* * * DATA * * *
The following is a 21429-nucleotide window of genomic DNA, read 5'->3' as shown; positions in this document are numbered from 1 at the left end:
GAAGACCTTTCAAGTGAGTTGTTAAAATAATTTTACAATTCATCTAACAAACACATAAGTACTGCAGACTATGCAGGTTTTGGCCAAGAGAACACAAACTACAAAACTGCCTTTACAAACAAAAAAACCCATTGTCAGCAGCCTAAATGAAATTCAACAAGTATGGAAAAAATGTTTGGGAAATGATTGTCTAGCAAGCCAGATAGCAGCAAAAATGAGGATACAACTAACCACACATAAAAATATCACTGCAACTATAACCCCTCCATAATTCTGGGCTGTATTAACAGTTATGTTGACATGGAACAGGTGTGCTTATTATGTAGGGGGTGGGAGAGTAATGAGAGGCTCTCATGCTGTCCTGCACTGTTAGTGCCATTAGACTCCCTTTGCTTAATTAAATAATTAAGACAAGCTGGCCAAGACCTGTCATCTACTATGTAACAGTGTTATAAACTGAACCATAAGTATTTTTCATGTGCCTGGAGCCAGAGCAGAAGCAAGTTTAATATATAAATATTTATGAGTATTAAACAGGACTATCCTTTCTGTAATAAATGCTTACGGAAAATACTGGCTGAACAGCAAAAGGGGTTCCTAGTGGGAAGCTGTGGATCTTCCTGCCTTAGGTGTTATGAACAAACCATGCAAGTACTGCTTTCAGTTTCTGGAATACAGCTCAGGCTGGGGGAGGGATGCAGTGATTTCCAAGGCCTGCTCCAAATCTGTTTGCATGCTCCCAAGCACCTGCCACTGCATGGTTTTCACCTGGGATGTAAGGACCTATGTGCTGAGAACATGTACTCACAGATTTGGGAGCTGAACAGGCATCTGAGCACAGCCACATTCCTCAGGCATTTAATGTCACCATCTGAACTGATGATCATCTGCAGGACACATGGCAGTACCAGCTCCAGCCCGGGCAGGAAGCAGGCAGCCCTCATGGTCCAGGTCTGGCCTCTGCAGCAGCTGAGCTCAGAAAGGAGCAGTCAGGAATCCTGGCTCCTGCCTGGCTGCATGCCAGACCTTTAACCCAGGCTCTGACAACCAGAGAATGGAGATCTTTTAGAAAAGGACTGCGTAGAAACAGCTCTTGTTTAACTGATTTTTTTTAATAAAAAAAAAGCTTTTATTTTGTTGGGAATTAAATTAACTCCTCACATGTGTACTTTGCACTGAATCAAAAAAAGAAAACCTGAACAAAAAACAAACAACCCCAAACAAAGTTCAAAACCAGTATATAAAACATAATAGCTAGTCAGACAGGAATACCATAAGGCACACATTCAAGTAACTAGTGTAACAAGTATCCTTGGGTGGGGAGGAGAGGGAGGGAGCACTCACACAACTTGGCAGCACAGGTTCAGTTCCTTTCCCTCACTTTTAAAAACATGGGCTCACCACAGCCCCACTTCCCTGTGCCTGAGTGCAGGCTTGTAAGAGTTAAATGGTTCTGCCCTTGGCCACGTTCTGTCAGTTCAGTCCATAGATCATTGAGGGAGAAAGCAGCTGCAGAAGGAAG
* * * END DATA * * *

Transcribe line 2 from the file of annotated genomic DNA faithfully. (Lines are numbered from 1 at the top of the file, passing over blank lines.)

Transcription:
GAAGACCTTTCAAGTGAGTTGTTAAAATAATTTTACAATTCATCTAACAAACACATAAGTACTGCAGACTATGCAGGTTTTGGCCAAGAGAACACAAACTACAAAACTGCCTTTACAAACAAAAAAACCCATTGTCAGCAGCCTAAATGAAATTCAACAAGTATGGAAAAAATGTTTGGGAAATGATTGTCTAGCAAGCCAGATAGCAGCAAAAATGAGGATACAACTAACCACACATAAAAATATCACTGCAACTATAACCCCTCCATAATTCTGGGCTGTATTAACAGTTATGTTGACATGGAACAGGTGTGCTTATTATGTAGGGGGTGGGAGAGTAATGAGAGGCTCTCATGCTGTCCTGCACTGTTAGTGCCATTAGACTCCCTTTGCTTAATTAAATAATTAAGACAAGCTGGCCAAGACCTGTCATCTACTATGTAACAGTGTTATAAACTGAACCATAAGTATTTTTCATGTGCCTGGAGCCAGAGCAGAAGCAAGTTTAATATATAAATATTTATGAGTATTAAACAGGACTATCCTTTCTGTAATAAATGCTTACGGAAAATACTGGCTGAACAGCAAAAGGGGTTCCTAGTGGGAAGCTGTGGATCTTCCTGCCTTAGGTGTTATGAACAAACCATGCAAGTACTGCTTTCAGTTTCTGGAATACAGCTCAGGCTGGGGGAGGGATGCAGTGATTTCCAAGGCCTGCTCCAAATCTGTTTGCATGCTCCCAAGCACCTGCCACTGCATGGTTTTCACCTGGGATGTAAGGACCTATGTGCTGAGAACATGTACTCACAGATTTGGGAGCTGAACAGGCATCTGAGCACAGCCACATTCCTCAGGCATTTAATGTCACCATCTGAACTGATGATCATCTGCAGGACACATGGCAGTACCAGCTCCAGCCCGGGCAGGAAGCAGGCAGCCCTCATGGTCCAGGTCTGGCCTCTGCAGCAGCTGAGCTCAGAAAGGAGCAGTCAGGAATCCTGGCTCCTGCCTGGCTGCATGCCAGACCTTTAACCCAGGCTCTGACAACCAGAGAATGGAGATCTTTTAGAAAAGGACTGCGTAGAAACAGCTCTTGTTTAACTGATTTTTTTTAATAAAAAAAAAGCTTTTATTTTGTTGGGAATTAAATTAACTCCTCACATGTGTACTTTGCACTGAATCAAAAAAAGAAAACCTGAACAAAAAACAAACAACCCCAAACAAAGTTCAAAACCAGTATATAAAACATAATAGCTAGTCAGACAGGAATACCATAAGGCACACATTCAAGTAACTAGTGTAACAAGTATCCTTGGGTGGGGAGGAGAGGGAGGGAGCACTCACACAACTTGGCAGCACAGGTTCAGTTCCTTTCCCTCACTTTTAAAAACATGGGCTCACCACAGCCCCACTTCCCTGTGCCTGAGTGCAGGCTTGTAAGAGTTAAATGGTTCTGCCCTTGGCCACGTTCTGTCAGTTCAGTCCATAGATCATTGAGGGAGAAAGCAGCTGCAGAAGGAAG